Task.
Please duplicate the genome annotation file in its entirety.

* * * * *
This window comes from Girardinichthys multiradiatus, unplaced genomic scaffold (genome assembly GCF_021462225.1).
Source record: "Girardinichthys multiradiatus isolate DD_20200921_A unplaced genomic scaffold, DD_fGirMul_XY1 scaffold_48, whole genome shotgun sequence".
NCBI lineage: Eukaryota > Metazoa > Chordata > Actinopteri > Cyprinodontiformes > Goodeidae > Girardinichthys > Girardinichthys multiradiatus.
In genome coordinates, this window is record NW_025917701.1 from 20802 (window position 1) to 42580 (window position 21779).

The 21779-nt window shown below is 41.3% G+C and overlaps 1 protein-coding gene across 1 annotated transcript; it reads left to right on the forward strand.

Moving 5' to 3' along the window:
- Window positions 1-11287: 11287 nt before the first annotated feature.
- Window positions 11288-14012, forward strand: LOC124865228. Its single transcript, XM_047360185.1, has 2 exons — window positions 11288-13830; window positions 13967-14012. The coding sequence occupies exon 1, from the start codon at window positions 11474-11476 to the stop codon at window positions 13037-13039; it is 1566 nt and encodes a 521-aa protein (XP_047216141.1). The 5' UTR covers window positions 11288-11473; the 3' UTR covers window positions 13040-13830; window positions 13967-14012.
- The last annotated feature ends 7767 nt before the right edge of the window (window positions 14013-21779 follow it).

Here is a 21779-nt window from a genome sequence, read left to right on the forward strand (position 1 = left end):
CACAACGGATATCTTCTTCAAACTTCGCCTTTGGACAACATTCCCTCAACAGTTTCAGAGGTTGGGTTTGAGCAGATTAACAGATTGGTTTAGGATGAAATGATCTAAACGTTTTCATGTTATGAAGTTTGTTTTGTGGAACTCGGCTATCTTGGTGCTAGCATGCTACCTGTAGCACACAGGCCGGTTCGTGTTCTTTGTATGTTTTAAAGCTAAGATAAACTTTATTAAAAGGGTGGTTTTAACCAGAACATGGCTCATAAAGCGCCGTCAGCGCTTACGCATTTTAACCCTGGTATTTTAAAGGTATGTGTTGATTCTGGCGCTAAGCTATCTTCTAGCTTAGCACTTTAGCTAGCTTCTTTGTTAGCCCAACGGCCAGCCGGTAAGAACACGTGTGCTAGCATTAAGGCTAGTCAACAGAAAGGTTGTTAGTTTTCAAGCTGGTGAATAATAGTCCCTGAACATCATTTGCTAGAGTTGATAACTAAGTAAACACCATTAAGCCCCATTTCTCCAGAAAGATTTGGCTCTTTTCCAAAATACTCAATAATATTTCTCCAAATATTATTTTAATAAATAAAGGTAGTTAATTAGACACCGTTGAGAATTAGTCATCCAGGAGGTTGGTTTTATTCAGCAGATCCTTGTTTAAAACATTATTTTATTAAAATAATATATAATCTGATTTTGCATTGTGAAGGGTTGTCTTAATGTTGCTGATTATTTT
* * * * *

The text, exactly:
This window comes from Girardinichthys multiradiatus, unplaced genomic scaffold (genome assembly GCF_021462225.1).
Source record: "Girardinichthys multiradiatus isolate DD_20200921_A unplaced genomic scaffold, DD_fGirMul_XY1 scaffold_48, whole genome shotgun sequence".
NCBI lineage: Eukaryota > Metazoa > Chordata > Actinopteri > Cyprinodontiformes > Goodeidae > Girardinichthys > Girardinichthys multiradiatus.
In genome coordinates, this window is record NW_025917701.1 from 20802 (window position 1) to 42580 (window position 21779).

The 21779-nt window shown below is 41.3% G+C and overlaps 1 protein-coding gene across 1 annotated transcript; it reads left to right on the forward strand.

Moving 5' to 3' along the window:
- Window positions 1-11287: 11287 nt before the first annotated feature.
- Window positions 11288-14012, forward strand: LOC124865228. Its single transcript, XM_047360185.1, has 2 exons — window positions 11288-13830; window positions 13967-14012. The coding sequence occupies exon 1, from the start codon at window positions 11474-11476 to the stop codon at window positions 13037-13039; it is 1566 nt and encodes a 521-aa protein (XP_047216141.1). The 5' UTR covers window positions 11288-11473; the 3' UTR covers window positions 13040-13830; window positions 13967-14012.
- The last annotated feature ends 7767 nt before the right edge of the window (window positions 14013-21779 follow it).

Here is a 21779-nt window from a genome sequence, read left to right on the forward strand (position 1 = left end):
CACAACGGATATCTTCTTCAAACTTCGCCTTTGGACAACATTCCCTCAACAGTTTCAGAGGTTGGGTTTGAGCAGATTAACAGATTGGTTTAGGATGAAATGATCTAAACGTTTTCATGTTATGAAGTTTGTTTTGTGGAACTCGGCTATCTTGGTGCTAGCATGCTACCTGTAGCACACAGGCCGGTTCGTGTTCTTTGTATGTTTTAAAGCTAAGATAAACTTTATTAAAAGGGTGGTTTTAACCAGAACATGGCTCATAAAGCGCCGTCAGCGCTTACGCATTTTAACCCTGGTATTTTAAAGGTATGTGTTGATTCTGGCGCTAAGCTATCTTCTAGCTTAGCACTTTAGCTAGCTTCTTTGTTAGCCCAACGGCCAGCCGGTAAGAACACGTGTGCTAGCATTAAGGCTAGTCAACAGAAAGGTTGTTAGTTTTCAAGCTGGTGAATAATAGTCCCTGAACATCATTTGCTAGAGTTGATAACTAAGTAAACACCATTAAGCCCCATTTCTCCAGAAAGATTTGGCTCTTTTCCAAAATACTCAATAATATTTCTCCAAATATTATTTTAATAAATAAAGGTAGTTAATTAGACACCGTTGAGAATTAGTCATCCAGGAGGTTGGTTTTATTCAGCAGATCCTTGTTTAAAACATTATTTTATTAAAATAATATATAATCTGATTTTGCATTGTGAAGGGTTGTCTTAATGTTGCTGATTATTTT